A trip to Gibraltar brings Dr. Gideon Oliver, the Skeleton Detective (Little Tiny Teeth, 2007, etc.), up against old bones and new.
The Europa Point dig’s discovery of the First Family—Gibraltar Woman, a Homo sapiens skeleton, and Gibraltar Boy, the Neanderthal skeleton cradled in her arms—raised the heady possibility that Neanderthals and humans lived in peaceful coexistence with each others’ communities some time thousands of years ago. Unfortunately, Gideon, who’s headed to a conference commemorating Europa Point, hasn’t been equally successful at keeping the peace. He didn’t keep a tight enough lid on his sense of humor when he was talking to a newspaper reporter covering his trip, and now headlines scream that he’s going to unmask the biggest anthropological fraud since Piltdown Man. What Gideon finds instead is evidence of far more recent violence: the suspicious cave-in that buried Europa Point area supervisor Sheila Chan three years ago; the fiery death of wealthy amateur archeologist/TV personality Ivan Gunderson; and two nearly fatal attacks on Gideon’s own august person. Which of the eminent conferees—Gibraltar museum director Rowley Boyd, tippling Europa Point director Adrian Vanderwater, schoomarmish archeologist Audrey Godwin-Pope, Gideon’s old student Pru McGinnis—has been responsible for the carnage, and why?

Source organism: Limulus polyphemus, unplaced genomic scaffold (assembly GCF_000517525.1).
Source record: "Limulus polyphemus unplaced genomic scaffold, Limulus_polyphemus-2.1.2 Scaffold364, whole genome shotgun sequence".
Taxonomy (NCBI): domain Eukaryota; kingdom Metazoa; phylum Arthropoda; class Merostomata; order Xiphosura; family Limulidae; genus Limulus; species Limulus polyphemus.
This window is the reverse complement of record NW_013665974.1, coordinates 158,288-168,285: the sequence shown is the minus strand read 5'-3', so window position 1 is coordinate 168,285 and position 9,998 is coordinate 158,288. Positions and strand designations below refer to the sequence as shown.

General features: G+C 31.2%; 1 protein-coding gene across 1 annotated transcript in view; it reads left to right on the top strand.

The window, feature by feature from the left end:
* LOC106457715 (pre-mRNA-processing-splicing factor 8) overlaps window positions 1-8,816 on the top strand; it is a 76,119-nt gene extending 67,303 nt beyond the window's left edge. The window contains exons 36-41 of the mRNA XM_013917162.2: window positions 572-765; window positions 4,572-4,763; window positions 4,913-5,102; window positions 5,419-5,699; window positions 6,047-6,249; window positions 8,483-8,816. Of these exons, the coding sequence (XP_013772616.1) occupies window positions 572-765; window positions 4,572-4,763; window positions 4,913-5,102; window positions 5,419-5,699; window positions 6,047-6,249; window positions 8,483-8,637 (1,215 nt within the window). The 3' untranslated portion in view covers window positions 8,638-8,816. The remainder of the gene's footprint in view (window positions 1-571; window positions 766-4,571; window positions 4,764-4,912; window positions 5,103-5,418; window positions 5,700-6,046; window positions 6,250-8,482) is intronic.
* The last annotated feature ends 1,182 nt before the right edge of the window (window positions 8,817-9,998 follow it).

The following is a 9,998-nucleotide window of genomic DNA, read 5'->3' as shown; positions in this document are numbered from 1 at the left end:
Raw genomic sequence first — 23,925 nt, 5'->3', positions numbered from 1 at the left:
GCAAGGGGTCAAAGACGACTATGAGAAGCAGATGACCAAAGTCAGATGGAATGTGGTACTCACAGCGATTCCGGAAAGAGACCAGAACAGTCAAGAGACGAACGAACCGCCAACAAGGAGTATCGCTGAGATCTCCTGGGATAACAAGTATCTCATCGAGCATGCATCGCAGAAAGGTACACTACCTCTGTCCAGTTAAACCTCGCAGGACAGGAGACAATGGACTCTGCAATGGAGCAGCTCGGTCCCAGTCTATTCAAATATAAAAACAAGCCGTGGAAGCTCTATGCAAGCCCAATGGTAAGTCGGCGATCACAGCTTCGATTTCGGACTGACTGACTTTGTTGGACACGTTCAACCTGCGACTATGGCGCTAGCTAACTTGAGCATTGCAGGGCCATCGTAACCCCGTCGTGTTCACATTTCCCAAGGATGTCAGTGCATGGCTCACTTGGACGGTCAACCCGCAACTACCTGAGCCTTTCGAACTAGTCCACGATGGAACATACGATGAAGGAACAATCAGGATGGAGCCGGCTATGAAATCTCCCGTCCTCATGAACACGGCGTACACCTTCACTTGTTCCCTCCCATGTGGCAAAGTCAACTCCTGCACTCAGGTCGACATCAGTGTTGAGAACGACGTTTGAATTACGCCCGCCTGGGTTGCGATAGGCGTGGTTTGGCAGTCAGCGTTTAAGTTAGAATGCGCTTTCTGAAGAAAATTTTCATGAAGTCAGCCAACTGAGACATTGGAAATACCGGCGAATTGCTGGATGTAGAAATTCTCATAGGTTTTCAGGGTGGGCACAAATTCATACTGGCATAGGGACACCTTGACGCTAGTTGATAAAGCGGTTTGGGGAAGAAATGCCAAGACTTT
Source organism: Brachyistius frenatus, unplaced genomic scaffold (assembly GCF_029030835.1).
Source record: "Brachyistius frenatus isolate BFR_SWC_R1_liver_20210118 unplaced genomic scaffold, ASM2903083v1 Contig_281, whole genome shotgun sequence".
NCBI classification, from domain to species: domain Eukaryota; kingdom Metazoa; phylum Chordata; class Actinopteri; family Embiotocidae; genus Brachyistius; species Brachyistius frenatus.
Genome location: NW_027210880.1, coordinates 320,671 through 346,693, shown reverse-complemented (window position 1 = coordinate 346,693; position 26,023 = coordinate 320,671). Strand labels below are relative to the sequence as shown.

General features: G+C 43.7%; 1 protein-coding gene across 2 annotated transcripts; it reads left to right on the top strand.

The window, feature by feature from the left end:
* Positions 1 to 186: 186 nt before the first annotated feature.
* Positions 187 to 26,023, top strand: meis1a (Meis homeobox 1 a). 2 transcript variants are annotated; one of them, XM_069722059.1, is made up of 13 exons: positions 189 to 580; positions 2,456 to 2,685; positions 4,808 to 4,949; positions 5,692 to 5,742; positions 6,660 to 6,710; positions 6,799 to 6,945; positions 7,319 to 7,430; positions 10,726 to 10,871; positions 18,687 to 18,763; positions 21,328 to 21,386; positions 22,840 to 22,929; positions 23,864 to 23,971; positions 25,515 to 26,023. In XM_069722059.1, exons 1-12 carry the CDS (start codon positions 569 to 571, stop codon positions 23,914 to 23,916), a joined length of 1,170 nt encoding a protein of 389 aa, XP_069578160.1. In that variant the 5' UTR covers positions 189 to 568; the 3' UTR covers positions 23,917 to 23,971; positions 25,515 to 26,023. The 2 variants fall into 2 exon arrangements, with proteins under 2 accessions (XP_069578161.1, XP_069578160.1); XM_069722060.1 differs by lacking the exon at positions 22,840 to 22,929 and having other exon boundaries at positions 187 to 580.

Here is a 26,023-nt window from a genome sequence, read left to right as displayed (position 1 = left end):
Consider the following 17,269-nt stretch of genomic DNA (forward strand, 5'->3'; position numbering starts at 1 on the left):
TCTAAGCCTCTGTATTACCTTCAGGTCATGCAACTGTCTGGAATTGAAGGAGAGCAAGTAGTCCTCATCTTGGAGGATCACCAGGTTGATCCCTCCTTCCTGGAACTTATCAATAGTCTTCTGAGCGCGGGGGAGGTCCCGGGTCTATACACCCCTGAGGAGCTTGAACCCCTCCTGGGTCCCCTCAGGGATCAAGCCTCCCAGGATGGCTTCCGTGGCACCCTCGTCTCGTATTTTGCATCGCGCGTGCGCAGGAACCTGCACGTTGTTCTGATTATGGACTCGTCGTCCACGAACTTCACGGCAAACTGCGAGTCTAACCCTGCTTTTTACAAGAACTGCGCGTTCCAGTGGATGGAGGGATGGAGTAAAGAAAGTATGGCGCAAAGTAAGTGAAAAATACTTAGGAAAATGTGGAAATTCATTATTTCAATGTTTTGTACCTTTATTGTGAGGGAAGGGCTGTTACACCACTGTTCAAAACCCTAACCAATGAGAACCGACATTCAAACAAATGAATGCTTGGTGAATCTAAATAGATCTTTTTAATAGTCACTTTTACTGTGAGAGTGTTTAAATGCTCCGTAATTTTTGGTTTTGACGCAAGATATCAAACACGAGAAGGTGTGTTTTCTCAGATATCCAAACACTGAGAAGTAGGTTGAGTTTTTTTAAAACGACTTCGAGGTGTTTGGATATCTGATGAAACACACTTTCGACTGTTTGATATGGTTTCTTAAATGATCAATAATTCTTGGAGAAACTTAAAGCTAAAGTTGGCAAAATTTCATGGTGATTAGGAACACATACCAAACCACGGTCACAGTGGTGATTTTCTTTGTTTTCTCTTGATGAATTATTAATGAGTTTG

Beyond the sawdust exposition—Elkins catalogs his characters’ professional credentials and physical appearance as conscientiously as any field anthropologist—lies a neatly turned puzzle with a didactic but painless use of the forensic expertise that’s the Skeleton Detective’s stock in trade.